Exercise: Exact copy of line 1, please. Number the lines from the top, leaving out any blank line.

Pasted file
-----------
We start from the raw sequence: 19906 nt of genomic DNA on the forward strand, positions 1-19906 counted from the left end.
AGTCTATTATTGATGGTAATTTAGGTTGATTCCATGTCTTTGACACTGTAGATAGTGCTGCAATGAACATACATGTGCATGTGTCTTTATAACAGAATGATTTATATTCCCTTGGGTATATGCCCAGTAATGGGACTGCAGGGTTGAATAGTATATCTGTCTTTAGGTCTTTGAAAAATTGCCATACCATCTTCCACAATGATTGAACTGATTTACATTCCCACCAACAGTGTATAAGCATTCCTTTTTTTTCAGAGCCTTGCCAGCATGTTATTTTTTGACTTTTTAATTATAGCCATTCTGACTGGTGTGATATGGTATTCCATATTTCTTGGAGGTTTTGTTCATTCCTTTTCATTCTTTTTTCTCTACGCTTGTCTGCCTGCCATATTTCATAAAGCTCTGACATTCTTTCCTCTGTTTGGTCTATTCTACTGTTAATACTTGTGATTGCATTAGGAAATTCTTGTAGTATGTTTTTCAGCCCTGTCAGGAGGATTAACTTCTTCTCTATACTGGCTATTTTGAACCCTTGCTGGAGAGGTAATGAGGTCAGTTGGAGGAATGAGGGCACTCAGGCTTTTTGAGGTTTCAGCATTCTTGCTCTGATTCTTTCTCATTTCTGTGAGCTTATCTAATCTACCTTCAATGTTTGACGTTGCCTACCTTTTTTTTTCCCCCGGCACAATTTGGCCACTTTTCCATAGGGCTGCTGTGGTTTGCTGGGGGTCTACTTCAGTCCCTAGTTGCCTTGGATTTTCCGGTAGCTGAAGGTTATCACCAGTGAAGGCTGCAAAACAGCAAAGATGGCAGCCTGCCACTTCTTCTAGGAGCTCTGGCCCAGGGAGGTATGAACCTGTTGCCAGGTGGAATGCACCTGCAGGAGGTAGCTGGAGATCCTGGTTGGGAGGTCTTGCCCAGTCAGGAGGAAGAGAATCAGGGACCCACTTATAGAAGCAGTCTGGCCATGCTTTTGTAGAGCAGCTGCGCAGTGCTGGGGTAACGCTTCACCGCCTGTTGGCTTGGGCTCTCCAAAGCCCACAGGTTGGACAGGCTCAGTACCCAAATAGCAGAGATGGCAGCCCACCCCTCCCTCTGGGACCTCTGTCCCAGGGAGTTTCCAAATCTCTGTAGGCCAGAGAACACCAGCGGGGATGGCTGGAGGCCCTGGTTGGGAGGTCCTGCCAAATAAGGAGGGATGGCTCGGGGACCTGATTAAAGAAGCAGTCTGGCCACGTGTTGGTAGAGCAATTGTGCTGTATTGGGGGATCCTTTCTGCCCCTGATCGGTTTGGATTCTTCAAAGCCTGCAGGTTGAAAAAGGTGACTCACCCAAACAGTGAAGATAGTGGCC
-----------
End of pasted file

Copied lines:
We start from the raw sequence: 19906 nt of genomic DNA on the forward strand, positions 1-19906 counted from the left end.